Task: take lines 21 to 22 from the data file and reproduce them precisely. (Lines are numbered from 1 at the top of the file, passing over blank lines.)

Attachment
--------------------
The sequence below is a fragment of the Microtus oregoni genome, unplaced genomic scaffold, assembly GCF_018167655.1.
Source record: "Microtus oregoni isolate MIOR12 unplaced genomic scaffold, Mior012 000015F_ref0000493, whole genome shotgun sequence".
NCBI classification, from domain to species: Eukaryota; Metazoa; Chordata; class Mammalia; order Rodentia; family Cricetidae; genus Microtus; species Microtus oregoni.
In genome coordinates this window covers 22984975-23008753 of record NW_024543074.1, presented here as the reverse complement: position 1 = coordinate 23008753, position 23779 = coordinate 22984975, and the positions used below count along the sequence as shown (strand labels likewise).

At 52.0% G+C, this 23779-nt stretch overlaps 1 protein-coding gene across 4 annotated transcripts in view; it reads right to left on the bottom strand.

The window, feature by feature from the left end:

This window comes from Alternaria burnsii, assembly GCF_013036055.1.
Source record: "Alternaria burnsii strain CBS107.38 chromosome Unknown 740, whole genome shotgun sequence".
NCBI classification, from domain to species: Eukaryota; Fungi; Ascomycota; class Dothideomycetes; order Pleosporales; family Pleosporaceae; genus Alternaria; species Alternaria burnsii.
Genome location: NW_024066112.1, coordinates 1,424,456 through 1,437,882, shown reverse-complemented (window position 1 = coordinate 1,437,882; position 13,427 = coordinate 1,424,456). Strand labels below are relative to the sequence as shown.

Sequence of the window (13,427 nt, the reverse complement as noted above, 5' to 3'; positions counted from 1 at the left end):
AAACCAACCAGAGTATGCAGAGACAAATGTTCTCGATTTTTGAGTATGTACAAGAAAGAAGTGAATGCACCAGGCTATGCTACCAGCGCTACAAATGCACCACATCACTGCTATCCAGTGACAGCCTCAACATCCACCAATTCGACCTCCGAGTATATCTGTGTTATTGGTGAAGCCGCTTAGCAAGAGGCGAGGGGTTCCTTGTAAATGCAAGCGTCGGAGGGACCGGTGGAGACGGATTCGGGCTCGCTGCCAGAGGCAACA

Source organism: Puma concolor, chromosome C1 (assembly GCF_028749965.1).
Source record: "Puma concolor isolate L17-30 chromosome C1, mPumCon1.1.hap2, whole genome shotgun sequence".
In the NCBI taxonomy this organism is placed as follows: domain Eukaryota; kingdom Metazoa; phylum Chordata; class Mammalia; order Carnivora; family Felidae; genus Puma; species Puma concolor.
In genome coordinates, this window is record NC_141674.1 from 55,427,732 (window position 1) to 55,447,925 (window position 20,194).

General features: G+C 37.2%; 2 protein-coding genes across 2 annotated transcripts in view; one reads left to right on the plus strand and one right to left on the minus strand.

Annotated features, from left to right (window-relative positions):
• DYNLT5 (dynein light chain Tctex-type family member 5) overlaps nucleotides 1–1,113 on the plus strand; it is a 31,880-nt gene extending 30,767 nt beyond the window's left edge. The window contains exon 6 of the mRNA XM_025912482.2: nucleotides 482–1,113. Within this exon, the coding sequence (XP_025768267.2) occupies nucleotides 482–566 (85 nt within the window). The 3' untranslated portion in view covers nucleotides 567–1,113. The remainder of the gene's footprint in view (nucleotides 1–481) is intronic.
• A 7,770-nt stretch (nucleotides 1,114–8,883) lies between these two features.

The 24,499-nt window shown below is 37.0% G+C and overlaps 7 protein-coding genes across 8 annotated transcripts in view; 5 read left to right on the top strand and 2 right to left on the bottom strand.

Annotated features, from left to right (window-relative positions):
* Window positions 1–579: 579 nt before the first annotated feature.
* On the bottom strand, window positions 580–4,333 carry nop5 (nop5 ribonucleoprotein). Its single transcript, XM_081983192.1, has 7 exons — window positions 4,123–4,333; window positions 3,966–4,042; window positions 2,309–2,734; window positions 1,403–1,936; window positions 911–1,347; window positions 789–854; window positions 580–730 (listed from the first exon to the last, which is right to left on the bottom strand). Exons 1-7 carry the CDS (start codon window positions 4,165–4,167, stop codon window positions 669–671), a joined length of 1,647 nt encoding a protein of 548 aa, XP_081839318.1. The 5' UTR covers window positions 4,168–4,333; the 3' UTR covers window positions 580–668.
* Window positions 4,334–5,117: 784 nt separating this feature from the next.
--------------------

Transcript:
The 24,499-nt window shown below is 37.0% G+C and overlaps 7 protein-coding genes across 8 annotated transcripts in view; 5 read left to right on the top strand and 2 right to left on the bottom strand.

Annotated features, from left to right (window-relative positions):